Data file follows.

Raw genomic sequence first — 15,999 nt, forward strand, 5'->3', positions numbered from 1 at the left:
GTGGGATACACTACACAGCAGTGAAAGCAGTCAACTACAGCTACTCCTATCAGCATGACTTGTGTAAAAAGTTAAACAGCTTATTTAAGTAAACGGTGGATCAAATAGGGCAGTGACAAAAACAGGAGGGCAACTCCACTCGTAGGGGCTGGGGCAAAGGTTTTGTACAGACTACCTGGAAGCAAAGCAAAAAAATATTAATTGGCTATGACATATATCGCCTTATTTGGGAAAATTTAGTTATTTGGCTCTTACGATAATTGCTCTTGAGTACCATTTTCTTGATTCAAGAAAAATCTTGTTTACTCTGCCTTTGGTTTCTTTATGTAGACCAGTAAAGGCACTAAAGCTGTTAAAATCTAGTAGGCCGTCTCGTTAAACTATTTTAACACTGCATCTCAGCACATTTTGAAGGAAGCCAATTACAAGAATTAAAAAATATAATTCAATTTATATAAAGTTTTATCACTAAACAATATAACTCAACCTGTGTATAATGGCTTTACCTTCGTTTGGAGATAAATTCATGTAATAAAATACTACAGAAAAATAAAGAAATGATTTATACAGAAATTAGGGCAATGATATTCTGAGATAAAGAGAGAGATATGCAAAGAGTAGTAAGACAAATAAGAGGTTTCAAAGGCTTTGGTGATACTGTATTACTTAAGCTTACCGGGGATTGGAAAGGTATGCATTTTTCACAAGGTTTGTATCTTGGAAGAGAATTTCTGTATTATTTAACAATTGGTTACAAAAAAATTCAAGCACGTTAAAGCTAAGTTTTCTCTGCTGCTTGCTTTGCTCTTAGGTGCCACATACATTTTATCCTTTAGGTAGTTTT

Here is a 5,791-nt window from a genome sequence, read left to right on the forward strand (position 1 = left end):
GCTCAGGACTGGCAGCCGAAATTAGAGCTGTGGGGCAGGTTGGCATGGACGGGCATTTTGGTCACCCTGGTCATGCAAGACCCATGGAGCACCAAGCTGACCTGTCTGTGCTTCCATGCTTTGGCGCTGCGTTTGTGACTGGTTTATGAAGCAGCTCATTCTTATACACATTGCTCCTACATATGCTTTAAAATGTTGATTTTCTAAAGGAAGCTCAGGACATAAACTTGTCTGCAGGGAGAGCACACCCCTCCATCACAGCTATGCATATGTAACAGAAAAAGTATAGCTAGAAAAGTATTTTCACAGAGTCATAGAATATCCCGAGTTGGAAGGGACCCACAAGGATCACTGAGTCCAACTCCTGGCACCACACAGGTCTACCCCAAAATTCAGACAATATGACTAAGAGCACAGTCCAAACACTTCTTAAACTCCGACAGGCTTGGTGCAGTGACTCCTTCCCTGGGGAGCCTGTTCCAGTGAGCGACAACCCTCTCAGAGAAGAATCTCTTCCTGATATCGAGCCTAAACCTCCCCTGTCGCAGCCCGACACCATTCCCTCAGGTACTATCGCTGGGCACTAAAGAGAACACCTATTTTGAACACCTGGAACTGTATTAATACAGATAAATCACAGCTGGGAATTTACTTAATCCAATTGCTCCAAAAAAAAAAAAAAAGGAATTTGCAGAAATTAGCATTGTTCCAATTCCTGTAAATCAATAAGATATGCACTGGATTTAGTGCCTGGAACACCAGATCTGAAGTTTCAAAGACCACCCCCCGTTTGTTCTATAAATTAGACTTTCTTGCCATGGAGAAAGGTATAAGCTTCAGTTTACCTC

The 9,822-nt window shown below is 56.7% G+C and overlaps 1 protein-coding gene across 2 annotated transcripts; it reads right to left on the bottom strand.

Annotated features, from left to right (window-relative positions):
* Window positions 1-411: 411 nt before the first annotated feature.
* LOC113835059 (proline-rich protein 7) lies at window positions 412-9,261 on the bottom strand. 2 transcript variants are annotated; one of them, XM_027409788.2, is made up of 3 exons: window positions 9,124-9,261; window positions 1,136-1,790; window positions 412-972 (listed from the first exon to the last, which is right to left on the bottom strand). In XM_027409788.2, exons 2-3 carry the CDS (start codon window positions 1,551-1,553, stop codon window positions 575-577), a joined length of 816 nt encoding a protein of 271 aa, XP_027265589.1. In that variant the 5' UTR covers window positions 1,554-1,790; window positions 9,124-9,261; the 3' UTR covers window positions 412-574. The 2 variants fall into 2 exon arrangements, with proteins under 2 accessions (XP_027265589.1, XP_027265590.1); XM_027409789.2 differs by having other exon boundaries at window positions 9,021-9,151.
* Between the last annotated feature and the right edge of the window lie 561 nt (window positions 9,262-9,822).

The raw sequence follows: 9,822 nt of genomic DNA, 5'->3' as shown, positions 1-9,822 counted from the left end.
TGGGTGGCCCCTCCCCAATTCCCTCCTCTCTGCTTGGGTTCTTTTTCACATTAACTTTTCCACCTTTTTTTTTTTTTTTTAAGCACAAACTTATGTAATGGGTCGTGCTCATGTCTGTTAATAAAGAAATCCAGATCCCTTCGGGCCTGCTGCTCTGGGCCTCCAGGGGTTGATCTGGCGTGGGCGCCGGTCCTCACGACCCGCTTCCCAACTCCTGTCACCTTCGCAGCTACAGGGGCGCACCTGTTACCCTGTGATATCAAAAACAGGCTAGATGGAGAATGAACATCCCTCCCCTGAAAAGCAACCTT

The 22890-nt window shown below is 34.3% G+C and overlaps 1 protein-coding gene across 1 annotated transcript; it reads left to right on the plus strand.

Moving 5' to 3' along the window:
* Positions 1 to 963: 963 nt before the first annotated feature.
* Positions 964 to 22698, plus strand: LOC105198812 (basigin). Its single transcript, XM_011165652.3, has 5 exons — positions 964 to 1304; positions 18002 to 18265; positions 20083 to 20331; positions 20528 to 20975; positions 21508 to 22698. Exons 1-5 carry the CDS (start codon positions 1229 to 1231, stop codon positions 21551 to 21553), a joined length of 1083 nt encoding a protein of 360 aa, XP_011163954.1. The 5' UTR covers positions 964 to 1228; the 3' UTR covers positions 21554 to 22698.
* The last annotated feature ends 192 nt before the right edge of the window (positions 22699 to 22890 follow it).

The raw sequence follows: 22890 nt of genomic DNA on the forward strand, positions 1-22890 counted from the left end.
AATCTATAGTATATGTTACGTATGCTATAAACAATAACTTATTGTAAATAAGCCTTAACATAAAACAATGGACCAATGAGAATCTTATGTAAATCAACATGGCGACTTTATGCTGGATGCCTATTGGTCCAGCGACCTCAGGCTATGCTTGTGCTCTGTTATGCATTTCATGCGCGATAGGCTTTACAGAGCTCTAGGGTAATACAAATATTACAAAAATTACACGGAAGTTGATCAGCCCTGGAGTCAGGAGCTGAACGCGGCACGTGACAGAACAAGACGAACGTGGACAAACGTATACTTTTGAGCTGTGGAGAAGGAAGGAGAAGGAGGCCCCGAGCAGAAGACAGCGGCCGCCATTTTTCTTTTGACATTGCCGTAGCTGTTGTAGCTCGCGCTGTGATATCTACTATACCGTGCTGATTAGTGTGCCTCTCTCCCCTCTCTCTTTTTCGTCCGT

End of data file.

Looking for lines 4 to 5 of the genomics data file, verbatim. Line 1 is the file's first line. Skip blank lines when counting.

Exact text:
GCTCAGGACTGGCAGCCGAAATTAGAGCTGTGGGGCAGGTTGGCATGGACGGGCATTTTGGTCACCCTGGTCATGCAAGACCCATGGAGCACCAAGCTGACCTGTCTGTGCTTCCATGCTTTGGCGCTGCGTTTGTGACTGGTTTATGAAGCAGCTCATTCTTATACACATTGCTCCTACATATGCTTTAAAATGTTGATTTTCTAAAGGAAGCTCAGGACATAAACTTGTCTGCAGGGAGAGCACACCCCTCCATCACAGCTATGCATATGTAACAGAAAAAGTATAGCTAGAAAAGTATTTTCACAGAGTCATAGAATATCCCGAGTTGGAAGGGACCCACAAGGATCACTGAGTCCAACTCCTGGCACCACACAGGTCTACCCCAAAATTCAGACAATATGACTAAGAGCACAGTCCAAACACTTCTTAAACTCCGACAGGCTTGGTGCAGTGACTCCTTCCCTGGGGAGCCTGTTCCAGTGAGCGACAACCCTCTCAGAGAAGAATCTCTTCCTGATATCGAGCCTAAACCTCCCCTGTCGCAGCCCGACACCATTCCCTCAGGTACTATCGCTGGGCACTAAAGAGAACACCTATTTTGAACACCTGGAACTGTATTAATACAGATAAATCACAGCTGGGAATTTACTTAATCCAATTGCTCCAAAAAAAAAAAAAAAGGAATTTGCAGAAATTAGCATTGTTCCAATTCCTGTAAATCAATAAGATATGCACTGGATTTAGTGCCTGGAACACCAGATCTGAAGTTTCAAAGACCACCCCCCGTTTGTTCTATAAATTAGACTTTCTTGCCATGGAGAAAGGTATAAGCTTCAGTTTACCTC

The 9,822-nt window shown below is 56.7% G+C and overlaps 1 protein-coding gene across 2 annotated transcripts; it reads right to left on the bottom strand.